This past Monday, I am driving back into Houston from a job in the Hill Country. Coming in on the I-10 is frustrating as we all know, but the client sitting next to me made the comment, why did they not build a light rail line along this corridor at the same time? My thought was why did they not build a light rail along the Westpark tollway at the same time as the toll way was being constructed.
Hindsight is great, but we have to look to the future and the present to see what we can accomplish. Judge Emmet has announced his plans to have a commuter rail service start up between Houston and Galveston, which is nice; however, it is moving around our city in an efficient way which may be more vital to the residents here. With fuel costs soaring along with other daily costs of living, public transportation is becoming a benefit that cannot be forgone. In Chicago, you do not need a car to get around town; you may have one for weekend excursions. But you see, the car is part of the American cultural landscape, so it is hard to part with. The largest hurdle for light rail though will not be our love affair with the automobile, but the dread of construction.
I have decided as much as I can to avoid the area where Beltway 8 and the I-10 intersect. It seems that once construction was completed for one project, a new one was begun. This attitude of mine is bad for the businesses around the Town and Country area, since I will find somewhere else to go shopping. This is the fear of many of the retail shops along the proposed rail routes. The second fear is looking at the difficulty that drivers have reaching locations along the current light rail line from the Medical Center to Downtown. It is not actually too bad, but I do use some back streets to go to some of my favorite locales along the rail’s path.
Stores will adapt. Passing by Town and Country’s parking lot, I feel that the shops are not suffering, but how will the homeowners be effected. My personal belief is that it will be positive for the communities close to the rail lines. My wife uses the bus and rail to go to her job in the Medical Center. She still needs her car to go to the transit center. What may be more convenient is if she could rapidly arrive at the terminals she needs to be at to make it to her job on time without the use of the car. Eventually home buyers will pay more to live close to these lines, so they could save on the expense of the car. Houston may find that other expenses associated with the roads are no longer needed, which can place money toward other projects. Let’s face it: fuel costs are not going to come down to the level that they were when Bush entered office, so Houston has to find a way to make the city more livable for all of its residents. If we cannot find an affordable way to travel about our vast area, many businesses or other parts of the city will suffer.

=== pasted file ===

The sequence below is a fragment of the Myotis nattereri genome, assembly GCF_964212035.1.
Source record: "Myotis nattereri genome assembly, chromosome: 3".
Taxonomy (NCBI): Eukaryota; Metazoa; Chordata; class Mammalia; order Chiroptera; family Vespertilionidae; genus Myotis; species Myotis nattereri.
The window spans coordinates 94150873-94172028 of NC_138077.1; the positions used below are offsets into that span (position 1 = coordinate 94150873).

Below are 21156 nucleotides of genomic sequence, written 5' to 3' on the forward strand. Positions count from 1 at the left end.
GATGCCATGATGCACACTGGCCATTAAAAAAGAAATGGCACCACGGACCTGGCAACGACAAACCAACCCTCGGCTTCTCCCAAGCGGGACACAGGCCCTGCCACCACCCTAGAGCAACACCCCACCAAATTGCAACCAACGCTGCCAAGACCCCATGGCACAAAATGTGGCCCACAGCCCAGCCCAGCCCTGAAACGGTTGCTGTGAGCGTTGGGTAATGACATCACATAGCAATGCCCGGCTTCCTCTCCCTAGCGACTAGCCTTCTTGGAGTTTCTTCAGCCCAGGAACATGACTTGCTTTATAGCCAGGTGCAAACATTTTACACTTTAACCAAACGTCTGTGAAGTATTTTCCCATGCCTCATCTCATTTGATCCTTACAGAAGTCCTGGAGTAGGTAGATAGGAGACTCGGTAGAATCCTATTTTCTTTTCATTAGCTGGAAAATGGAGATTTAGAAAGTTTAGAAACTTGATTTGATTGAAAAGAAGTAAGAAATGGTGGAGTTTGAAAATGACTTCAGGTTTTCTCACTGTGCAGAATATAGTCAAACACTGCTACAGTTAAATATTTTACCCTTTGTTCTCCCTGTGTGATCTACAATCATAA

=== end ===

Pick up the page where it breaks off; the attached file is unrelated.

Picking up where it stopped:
At first, homes in these construction zones will not be the most desired. This does not mean that they would have a sharp decrease in value. Most areas in Houston, even those in the high construction areas, have not seen drops in prices. They have been slowly rising, or at least holding steady. Once the rail lines have been established, the communities along them may become desirable to the consumer. Consider the growing “green” movement. More people want a “green” or energy efficient or even Energy Star home. This is not a major selling point as of yet, but my clients do ask me after an inspection about energy efficiency concerns, so it is playing on the minds of the consumer. As fuel prices remain high, we will be driven to make choices based upon our desire to spend less on energy. What do you think may be the outcome of a rail line near you?